It’s almost back to school time, so I think now would be a great time for me to offer some unsolicited words of wisdom and advice to students with disabilities. Trust me, I know what I’m talking about. I may be 47 years old and I haven’t been a student for over 20 years, but I am disabled, and have been all my life. Besides, I really only feel about 17, so the “youths” will definitely want to listen to me, right?
Okay, here we go.
- One in awhile, think seriously about what you are doing in school. I’m not talking about taking your assignments, tests, or homework seriously. I’m talking about taking time out to consider what you are going to do with your life when school is finished. What do you want to do? What can you picture yourself doing? Is school sending you in that direction? Do you have a serious say in how your education is planned out? Or, is it just your parents, counselors, and teachers who decide what’s happening?
- Find and make friends with other students with disabilities. Make other friends, too, but other disabled friends can play a different, important role in your life. Students with other things in common hang out together in school, and some even advocate for each other in an organized way. Why not disabled students?
- Don’t lock yourself in your room until Spring, but at the same time, don’t feel pressured to socialize the way others think you should. You should feel totally free and welcomed to go to school events and parties, or not, if you don’t want to. There is no “correct” or “normal” way to “do” social life.
- Don’t try to reduce the stigma of your disability by calling it something different and making fine distinctions between “your” type of disability and “those other peoples” disabilities. "I’m differently abled not disabled." "I’m only physically disabled, there’s nothing wrong with my brain!" "My disabilities are actually very mild, so I don’t need any help." This kind of thinking is problematic, a waste of energy, and it doesn’t work.
- It’s understandable sometimes to hate your disability. Just remember that when you hate your disability … your body, or your mind … in a way you are just hating yourself. Don’t do that.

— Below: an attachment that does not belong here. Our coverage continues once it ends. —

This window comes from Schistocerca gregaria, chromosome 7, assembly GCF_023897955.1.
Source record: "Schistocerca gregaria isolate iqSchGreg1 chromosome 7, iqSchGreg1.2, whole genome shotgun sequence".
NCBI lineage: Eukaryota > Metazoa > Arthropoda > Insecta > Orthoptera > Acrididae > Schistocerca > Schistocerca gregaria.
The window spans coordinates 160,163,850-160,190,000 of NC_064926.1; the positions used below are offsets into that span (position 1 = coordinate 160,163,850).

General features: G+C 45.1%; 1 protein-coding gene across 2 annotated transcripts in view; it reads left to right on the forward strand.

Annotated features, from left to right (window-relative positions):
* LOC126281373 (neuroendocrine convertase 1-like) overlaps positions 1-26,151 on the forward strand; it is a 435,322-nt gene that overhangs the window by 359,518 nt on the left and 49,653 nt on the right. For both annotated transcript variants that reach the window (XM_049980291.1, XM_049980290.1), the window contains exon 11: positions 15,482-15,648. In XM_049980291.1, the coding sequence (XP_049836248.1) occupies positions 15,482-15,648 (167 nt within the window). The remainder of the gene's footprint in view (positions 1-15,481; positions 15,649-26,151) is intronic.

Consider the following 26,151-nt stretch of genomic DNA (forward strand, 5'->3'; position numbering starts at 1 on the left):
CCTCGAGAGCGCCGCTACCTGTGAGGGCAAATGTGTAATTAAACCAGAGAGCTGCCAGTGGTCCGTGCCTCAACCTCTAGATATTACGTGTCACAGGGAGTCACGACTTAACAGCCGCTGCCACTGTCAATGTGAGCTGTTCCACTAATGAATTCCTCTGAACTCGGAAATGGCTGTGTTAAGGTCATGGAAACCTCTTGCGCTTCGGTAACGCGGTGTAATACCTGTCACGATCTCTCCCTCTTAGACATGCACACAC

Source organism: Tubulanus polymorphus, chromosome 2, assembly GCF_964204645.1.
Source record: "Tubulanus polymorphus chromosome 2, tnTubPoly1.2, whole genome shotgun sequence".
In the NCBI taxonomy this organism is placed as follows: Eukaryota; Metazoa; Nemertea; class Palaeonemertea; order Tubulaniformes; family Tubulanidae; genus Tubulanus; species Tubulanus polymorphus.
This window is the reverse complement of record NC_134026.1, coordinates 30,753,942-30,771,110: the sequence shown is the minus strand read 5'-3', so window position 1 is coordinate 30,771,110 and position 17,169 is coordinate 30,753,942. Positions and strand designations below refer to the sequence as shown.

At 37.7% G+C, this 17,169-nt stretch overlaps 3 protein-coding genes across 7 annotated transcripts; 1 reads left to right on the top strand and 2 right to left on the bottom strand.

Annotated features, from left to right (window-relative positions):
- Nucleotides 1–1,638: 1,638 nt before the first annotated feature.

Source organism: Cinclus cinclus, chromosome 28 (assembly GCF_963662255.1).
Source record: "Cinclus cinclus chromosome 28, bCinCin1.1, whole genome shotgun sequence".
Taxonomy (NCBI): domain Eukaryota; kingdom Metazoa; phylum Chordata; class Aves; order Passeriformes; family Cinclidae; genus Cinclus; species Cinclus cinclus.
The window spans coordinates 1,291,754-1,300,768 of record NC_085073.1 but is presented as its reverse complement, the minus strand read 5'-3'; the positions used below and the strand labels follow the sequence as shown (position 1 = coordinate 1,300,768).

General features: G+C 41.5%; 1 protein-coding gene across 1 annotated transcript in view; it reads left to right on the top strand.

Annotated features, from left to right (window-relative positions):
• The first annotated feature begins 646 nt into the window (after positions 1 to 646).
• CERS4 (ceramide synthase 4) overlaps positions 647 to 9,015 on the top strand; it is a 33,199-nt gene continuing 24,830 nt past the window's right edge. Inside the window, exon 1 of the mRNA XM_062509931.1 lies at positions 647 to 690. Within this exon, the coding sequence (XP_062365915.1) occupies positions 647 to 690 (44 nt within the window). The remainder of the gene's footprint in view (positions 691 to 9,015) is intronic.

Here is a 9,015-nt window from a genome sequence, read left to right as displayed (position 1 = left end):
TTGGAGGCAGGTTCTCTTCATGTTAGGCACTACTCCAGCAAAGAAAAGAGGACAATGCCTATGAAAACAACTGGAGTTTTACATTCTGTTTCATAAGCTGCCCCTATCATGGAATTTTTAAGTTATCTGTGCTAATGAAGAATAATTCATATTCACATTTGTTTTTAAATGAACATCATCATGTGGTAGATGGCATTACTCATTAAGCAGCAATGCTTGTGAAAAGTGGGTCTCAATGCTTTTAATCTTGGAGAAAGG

- Learn to tell the difference between the pain of your disability, and pain caused by how other people treat you because of your disability. They are different things. They have different sources, and different remedies.
- If you are going to work on reducing your disability … like walking more smoothly or speaking more clearly ... do it because you feel it will make your life easier, not so you will “fit in” better with everyone else.
- If the other students don’t know much about your disability, consider explaining it to them. People can be meaner and less sensitive to disabilities when they seem like secrets. You don’t owe anyone an explanation, but removing some of the mystery about your disability can help people get to know you better.
- Make the most of your years in school. Not because education is so important, though it can be. Make the most of school because it is the last time when your well-being and handling your disabilities will be other peoples’ responsibility. This is the best time to explore, try things out, experience both failure and success. Don’t just count the days and try to get school over with … use the time to the fullest.
So now I ask others with disabilities … What advice would you give to disabled students heading back to school?
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